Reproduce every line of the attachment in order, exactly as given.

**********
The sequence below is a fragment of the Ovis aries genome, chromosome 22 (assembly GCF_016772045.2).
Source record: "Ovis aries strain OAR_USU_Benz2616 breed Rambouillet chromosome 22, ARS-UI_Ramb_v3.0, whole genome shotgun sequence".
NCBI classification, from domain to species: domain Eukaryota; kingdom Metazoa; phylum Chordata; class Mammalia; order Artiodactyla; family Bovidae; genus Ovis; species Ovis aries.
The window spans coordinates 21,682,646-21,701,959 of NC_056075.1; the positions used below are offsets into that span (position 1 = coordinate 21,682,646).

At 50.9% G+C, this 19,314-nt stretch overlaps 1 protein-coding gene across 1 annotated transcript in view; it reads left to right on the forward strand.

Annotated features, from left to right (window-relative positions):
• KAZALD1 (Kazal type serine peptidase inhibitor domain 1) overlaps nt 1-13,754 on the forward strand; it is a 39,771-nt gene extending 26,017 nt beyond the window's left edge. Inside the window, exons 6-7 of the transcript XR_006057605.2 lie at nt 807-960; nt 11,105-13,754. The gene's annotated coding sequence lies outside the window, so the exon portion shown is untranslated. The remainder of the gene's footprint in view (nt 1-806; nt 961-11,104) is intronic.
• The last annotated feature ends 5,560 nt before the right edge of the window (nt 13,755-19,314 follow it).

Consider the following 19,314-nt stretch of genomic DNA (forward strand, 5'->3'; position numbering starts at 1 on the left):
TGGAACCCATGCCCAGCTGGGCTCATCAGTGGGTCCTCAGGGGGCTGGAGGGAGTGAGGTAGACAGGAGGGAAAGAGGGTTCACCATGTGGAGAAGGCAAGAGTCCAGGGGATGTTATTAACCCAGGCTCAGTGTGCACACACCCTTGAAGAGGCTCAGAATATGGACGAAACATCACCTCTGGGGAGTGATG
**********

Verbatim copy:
The sequence below is a fragment of the Ovis aries genome, chromosome 22 (assembly GCF_016772045.2).
Source record: "Ovis aries strain OAR_USU_Benz2616 breed Rambouillet chromosome 22, ARS-UI_Ramb_v3.0, whole genome shotgun sequence".
NCBI classification, from domain to species: domain Eukaryota; kingdom Metazoa; phylum Chordata; class Mammalia; order Artiodactyla; family Bovidae; genus Ovis; species Ovis aries.
The window spans coordinates 21,682,646-21,701,959 of NC_056075.1; the positions used below are offsets into that span (position 1 = coordinate 21,682,646).

At 50.9% G+C, this 19,314-nt stretch overlaps 1 protein-coding gene across 1 annotated transcript in view; it reads left to right on the forward strand.

Annotated features, from left to right (window-relative positions):
• KAZALD1 (Kazal type serine peptidase inhibitor domain 1) overlaps nt 1-13,754 on the forward strand; it is a 39,771-nt gene extending 26,017 nt beyond the window's left edge. Inside the window, exons 6-7 of the transcript XR_006057605.2 lie at nt 807-960; nt 11,105-13,754. The gene's annotated coding sequence lies outside the window, so the exon portion shown is untranslated. The remainder of the gene's footprint in view (nt 1-806; nt 961-11,104) is intronic.
• The last annotated feature ends 5,560 nt before the right edge of the window (nt 13,755-19,314 follow it).

Consider the following 19,314-nt stretch of genomic DNA (forward strand, 5'->3'; position numbering starts at 1 on the left):
TGGAACCCATGCCCAGCTGGGCTCATCAGTGGGTCCTCAGGGGGCTGGAGGGAGTGAGGTAGACAGGAGGGAAAGAGGGTTCACCATGTGGAGAAGGCAAGAGTCCAGGGGATGTTATTAACCCAGGCTCAGTGTGCACACACCCTTGAAGAGGCTCAGAATATGGACGAAACATCACCTCTGGGGAGTGATG